ADHD is a common childhood disorder that affects about 4.2% of children and adolescents. It can also affect adults, especially when co-occurring with other disorders like depression or anxiety.
Attention deficit hyperactivity disorder (ADHD) is a mental health condition that can cause problems with attention, impulsivity and hyperactivity. It affects more than a million Americans and often lasts into adulthood.
Inattentive type of ADHD is the most common form of the disorder and is characterized by difficulty paying attention or staying focused. It can make it difficult to complete work tasks, remember important information, keep up with a schedule or take care of your daily responsibilities.
People with this kind of ADHD are more likely to get distracted by things that aren’t directly related to the task at hand, such as their own thoughts or feelings. They may find it hard to pay attention to their surroundings and ignore or avoid people and situations that might be distracting.
They might fidget with their hands or feet, squirm in their seat or run around or climb when they shouldn’t be. They might blurt out answers to questions or interrupt others’ conversations and games. They might not wait their turn in line or use other people’s toys or clothes without permission.
Hyperactive/impulsive type of ADHD is characterized by behavior that’s out of the ordinary for a child’s age. This kind of ADHD can make it difficult for a person to play quietly, engage in leisure activities or wait his or her turn.
According to the DSM-5-TR, a child needs six or more of the following symptoms to meet the criteria for this type of ADHD: runs about or climbs where it’s inappropriate; has trouble remaining still in class or other situations; blurts out answers before the question is finished; stutters or speaks quickly when talking; or acts in ways that disrupt social relationships.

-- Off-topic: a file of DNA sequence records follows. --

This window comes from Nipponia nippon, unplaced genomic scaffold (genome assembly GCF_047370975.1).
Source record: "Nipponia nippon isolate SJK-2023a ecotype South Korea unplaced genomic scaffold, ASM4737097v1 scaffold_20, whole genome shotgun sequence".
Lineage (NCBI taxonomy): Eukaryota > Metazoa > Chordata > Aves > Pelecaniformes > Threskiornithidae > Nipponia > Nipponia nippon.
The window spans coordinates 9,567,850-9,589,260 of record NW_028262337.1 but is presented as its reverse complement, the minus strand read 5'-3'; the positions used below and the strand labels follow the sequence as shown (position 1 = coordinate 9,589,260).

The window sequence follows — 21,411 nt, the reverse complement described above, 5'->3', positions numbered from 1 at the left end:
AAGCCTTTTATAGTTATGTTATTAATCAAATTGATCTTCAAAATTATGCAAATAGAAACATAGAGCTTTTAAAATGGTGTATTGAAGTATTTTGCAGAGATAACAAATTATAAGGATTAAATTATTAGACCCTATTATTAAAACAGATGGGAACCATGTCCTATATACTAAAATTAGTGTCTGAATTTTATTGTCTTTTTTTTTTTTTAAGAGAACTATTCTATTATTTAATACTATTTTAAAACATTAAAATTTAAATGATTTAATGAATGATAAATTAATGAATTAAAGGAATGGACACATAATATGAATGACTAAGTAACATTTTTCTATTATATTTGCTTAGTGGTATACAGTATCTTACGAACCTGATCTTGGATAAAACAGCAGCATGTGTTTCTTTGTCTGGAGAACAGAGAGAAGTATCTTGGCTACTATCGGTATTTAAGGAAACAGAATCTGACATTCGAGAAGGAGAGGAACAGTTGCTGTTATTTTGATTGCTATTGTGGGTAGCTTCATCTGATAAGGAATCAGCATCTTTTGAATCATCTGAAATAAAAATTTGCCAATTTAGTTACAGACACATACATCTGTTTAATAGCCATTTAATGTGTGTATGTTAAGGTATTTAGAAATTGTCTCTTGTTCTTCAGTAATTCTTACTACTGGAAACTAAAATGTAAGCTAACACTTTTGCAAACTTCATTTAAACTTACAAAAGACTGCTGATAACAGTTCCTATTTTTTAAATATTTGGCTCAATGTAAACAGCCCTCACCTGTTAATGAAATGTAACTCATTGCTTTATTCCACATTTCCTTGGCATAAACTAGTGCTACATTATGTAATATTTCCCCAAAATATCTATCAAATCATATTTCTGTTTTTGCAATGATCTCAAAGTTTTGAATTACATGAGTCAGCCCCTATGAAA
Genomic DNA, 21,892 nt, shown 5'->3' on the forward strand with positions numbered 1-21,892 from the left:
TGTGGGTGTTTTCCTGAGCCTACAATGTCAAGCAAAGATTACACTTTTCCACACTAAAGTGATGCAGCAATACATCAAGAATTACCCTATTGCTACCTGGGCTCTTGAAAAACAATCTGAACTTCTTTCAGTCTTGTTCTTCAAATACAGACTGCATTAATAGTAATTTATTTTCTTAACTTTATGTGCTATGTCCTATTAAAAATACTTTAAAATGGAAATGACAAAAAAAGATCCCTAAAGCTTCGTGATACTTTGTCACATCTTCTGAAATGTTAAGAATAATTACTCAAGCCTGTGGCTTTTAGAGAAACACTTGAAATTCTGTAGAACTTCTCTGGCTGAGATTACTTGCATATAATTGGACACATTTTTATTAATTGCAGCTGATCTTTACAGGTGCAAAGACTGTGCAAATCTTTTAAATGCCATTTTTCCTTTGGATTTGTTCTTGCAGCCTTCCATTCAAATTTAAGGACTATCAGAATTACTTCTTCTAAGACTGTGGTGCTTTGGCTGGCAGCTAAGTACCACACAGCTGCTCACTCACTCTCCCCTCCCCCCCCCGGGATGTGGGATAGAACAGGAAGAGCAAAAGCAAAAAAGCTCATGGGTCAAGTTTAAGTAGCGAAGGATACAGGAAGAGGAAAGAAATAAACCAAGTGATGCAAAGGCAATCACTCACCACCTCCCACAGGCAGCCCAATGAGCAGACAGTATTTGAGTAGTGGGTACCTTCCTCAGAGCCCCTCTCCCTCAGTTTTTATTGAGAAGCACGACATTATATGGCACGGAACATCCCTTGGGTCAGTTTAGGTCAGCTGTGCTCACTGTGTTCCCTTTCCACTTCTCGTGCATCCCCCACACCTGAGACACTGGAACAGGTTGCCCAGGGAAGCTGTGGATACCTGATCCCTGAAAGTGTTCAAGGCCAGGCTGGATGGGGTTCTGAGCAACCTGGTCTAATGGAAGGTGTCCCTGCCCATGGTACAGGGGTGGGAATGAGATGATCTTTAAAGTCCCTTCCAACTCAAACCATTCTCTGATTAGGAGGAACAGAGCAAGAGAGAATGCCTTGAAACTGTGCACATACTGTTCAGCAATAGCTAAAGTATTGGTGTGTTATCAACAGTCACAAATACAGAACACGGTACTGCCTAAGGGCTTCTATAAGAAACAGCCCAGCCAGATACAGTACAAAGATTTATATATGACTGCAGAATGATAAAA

Doctors make a diagnosis of ADHD after they’ve gathered a lot of information about your child’s health, behaviors and activities. They may ask you and your child to complete a checklist that helps them pinpoint what’s making it hard for your child to pay attention, concentrate or act normally.
It can be challenging to diagnose ADHD in adolescent children and adolescents because many other conditions, such as depression or anxiety, can cause similar or even more severe symptoms than those of ADHD. In some cases, medications can help relieve the ADHD-like symptoms in these children and adolescents.
There are several types of medications that can be used to treat ADHD, including stimulants and non-stimulants. Stimulants work by increasing dopamine levels in the brain. They are sometimes combined with other drugs to improve their effects.
Medication can also be used to treat the underlying problem that causes the ADHD. This might be a medical condition, such as thyroid problems or neurological disorders, or a psychological disorder, such as anxiety or depression.
Getting the right treatment for ADHD can reduce symptoms and make it easier for adults to live with their condition. They can also enjoy a better quality of life, get along better with their family and friends and work more effectively at home, school or in their job. They can also manage their stress and sleep better, and prevent and overcome substance abuse and other negative behaviors.